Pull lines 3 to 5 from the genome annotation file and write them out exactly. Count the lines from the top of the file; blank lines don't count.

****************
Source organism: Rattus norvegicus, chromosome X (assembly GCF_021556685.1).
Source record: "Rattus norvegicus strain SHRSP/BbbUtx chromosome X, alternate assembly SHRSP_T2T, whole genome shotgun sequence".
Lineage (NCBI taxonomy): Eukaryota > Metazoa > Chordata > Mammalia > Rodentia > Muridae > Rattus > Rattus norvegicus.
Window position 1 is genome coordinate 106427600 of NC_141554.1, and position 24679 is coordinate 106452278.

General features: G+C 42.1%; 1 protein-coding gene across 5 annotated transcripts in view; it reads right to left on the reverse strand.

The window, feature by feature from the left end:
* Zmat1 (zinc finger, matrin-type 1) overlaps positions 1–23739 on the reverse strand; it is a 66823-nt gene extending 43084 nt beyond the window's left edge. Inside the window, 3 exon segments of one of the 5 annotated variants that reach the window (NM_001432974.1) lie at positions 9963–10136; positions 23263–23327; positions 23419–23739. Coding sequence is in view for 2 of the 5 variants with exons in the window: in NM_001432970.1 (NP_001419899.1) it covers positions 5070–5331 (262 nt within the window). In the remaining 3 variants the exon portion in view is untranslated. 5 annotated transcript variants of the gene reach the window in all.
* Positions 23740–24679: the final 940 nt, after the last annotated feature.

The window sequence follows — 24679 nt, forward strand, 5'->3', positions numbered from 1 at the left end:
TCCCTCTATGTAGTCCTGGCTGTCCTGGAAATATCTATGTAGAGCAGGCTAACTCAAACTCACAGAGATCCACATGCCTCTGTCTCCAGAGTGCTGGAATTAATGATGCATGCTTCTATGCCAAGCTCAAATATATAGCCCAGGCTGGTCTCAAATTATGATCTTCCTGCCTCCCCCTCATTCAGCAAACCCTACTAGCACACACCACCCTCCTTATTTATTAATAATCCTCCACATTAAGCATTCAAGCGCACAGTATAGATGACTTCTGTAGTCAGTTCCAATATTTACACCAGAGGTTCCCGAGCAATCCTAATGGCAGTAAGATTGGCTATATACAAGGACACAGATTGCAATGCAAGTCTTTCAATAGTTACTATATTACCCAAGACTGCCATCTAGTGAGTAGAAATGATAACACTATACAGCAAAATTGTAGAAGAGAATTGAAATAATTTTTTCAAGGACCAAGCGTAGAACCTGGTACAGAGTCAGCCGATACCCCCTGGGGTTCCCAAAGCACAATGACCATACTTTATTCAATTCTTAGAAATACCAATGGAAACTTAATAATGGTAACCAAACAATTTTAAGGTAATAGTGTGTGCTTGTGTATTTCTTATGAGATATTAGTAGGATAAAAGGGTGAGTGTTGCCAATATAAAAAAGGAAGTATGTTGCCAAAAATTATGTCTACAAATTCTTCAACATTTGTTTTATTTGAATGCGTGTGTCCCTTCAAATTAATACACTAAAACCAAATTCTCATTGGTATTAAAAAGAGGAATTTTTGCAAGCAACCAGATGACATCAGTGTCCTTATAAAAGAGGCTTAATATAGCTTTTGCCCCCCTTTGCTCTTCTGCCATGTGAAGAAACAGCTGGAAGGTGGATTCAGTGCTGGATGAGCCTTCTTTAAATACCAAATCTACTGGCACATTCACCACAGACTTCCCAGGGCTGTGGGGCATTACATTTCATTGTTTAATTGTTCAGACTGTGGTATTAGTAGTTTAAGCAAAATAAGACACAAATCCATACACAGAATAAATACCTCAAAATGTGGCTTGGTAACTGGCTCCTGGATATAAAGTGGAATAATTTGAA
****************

Lineage (NCBI taxonomy): Eukaryota > Metazoa > Chordata > Mammalia > Rodentia > Muridae > Rattus > Rattus norvegicus.
Window position 1 is genome coordinate 106427600 of NC_141554.1, and position 24679 is coordinate 106452278.

General features: G+C 42.1%; 1 protein-coding gene across 5 annotated transcripts in view; it reads right to left on the reverse strand.